III. Office Administration Training

Administrative Procedures

Administrative procedures are a set or system of rules that govern the procedures for managing an organization. These procedures are meant to establish efficiency, consistency, responsibility, and accountability.

In this lesson, you’ll learn how to professionally administer and manage office communications and procedures.


a. Understand the important aspects of good human relations.

b. Professionally answer and place telephone calls within an office.

c. Handle incoming and outgoing mail and email.

d. Analyze where your time is spent and identify common time wasters.

The Importance of Administrative Procedures

Administrative procedures are important because they provide an objective set of rules by which an organization is governed. They also help establish the legitimacy of management action by ensuring the application of management rules and decisions is done in an objective, fair, and consistent manner. Finally, they help ensure that managers are held accountable for decisions that deviate from the procedures.

Skills an Administrative Person Must Possess:

1) Reading Comprehension - Understanding written sentences and paragraphs in work related documents.

2) Active Listening - Giving full attention to what other people are saying, taking time to understand the points being made, asking questions as appropriate, and not interrupting at inappropriate times.

3) Speaking - Talking to others to convey information effectively.

4) Writing - Communicating effectively in writing as appropriate for the needs of the audience.

5) Social Perceptiveness - Being aware of others' reactions and understanding why they react as they do.

6) Time Management - Managing one's own time and the time of others.

7) Service Orientation - Actively looking for ways to help people.

8) Critical Thinking - Using logic and reasoning to identify the strengths and weaknesses of alternative solutions, conclusions or approaches to problems.

9) Coordination - Adjusting actions in relation to others' actions.

10) Monitoring - Monitoring/Assessing performance of yourself, other individuals, or organizations to make improvements or take corrective action.

11) Instructing - Teaching others how to do something.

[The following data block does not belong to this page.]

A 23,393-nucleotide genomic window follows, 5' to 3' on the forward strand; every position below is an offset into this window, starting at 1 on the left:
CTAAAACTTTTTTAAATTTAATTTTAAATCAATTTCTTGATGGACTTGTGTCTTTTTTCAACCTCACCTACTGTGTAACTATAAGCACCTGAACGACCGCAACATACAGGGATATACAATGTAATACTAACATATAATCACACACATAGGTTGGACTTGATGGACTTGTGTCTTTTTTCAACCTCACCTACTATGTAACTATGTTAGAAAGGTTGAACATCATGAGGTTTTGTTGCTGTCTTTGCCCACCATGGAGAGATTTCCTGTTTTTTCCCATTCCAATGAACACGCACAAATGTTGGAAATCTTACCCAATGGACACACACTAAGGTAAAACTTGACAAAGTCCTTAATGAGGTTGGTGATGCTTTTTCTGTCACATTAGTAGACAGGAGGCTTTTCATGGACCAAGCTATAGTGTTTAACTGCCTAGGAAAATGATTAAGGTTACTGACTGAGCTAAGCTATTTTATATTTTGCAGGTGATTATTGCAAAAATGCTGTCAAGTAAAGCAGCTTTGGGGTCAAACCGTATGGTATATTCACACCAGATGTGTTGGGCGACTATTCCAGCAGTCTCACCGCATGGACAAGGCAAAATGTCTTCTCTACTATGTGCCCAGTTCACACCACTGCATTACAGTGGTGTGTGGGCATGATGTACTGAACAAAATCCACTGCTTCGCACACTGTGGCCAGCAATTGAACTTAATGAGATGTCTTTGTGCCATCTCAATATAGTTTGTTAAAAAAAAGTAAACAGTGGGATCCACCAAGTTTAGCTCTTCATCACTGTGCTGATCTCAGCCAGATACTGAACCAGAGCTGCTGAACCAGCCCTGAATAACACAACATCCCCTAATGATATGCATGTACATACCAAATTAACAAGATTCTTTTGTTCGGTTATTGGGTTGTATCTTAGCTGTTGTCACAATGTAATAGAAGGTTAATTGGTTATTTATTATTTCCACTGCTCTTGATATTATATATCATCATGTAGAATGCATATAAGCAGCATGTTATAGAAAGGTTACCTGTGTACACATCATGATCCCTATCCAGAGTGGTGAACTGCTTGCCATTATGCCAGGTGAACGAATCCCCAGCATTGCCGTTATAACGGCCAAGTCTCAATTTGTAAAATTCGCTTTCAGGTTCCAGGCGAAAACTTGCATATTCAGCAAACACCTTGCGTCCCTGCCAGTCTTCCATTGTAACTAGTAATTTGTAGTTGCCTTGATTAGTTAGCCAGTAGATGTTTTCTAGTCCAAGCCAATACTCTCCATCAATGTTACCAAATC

12) Judgment and Decision Making - Considering the relative costs and benefits of potential actions to choose the most appropriate one.

13) Complex Problem Solving - Identifying complex problems and reviewing related information to develop and evaluate options and implement solutions.
14) Persuasion - Persuading others to change their minds or behavior.

15) Negotiation - Bringing others together and trying to reconcile differences.

16) Active Learning - Understanding the implications of new information for both current and future problem-solving and decision-making.

What are the different areas of administrative procedures one must know or learn?

a. Clerical - Knowledge of administrative and clerical procedures and systems such as word processing, managing files and records, stenography and transcription, designing forms, and other office procedures and terminology.

b. Customer and Personal Service - Knowledge of principles and processes for providing customer and personal services. This includes customer needs assessment, meeting quality standards for services, and evaluation of customer satisfaction.

c. English Language - Knowledge of the structure and content of the English language including the meaning and spelling of words, rules of composition, and grammar.

d. Computers and Electronics - Knowledge of circuit boards, processors, chips, electronic equipment, and computer hardware and software, including applications and programming.

e. Mathematics - Knowledge of arithmetic, algebra, geometry, calculus, statistics, and their applications.

f. Personnel and Human Resources - Knowledge of principles and procedures for personnel recruitment, selection, training, compensation and benefits, labor relations and negotiation, and personnel information systems.

g. Public Safety and Security - Knowledge of relevant equipment, policies, procedures, and strategies to promote effective local, state, or national security operations for the protection of people, data, property, and institutions.

h. Administration and Management - Knowledge of business and management principles involved in strategic planning, resource allocation, human resources modeling, leadership technique, production methods, and coordination of people and resources.

Important Administrative Procedure Work Styles: 

1) Dependability - Job requires being reliable, responsible, and dependable, and fulfilling obligations.

 2) Integrity - Job requires being honest and ethical.

3) Attention to Detail - Job requires being careful about detail and thorough in completing work tasks.

4) Cooperation - Job requires being pleasant with others on the job and displaying a good-natured, cooperative attitude.

5) Self Control - Job requires maintaining composure, keeping emotions in check, controlling anger, and avoiding aggressive behavior, even in very difficult situations.

6) Independence - Job requires developing one's own ways of doing things, guiding oneself with little or no supervision, and depending on oneself to get things done.

7) Concern for Others - Job requires being sensitive to others' needs and feelings and being understanding and helpful on the job.

8) Adaptability/Flexibility - Job requires being open to change (positive or negative) and to considerable variety in the workplace.

9) Stress Tolerance - Job requires accepting criticism and dealing calmly and effectively with high-stress situations.

10) Social Orientation - Job requires preferring to work with others rather than alone and being personally connected with others on the job.

11) Initiative - Job requires a willingness to take on responsibilities and challenges.

12) Innovation - Job requires creativity and alternative thinking to develop new ideas for and answers to work-related problems.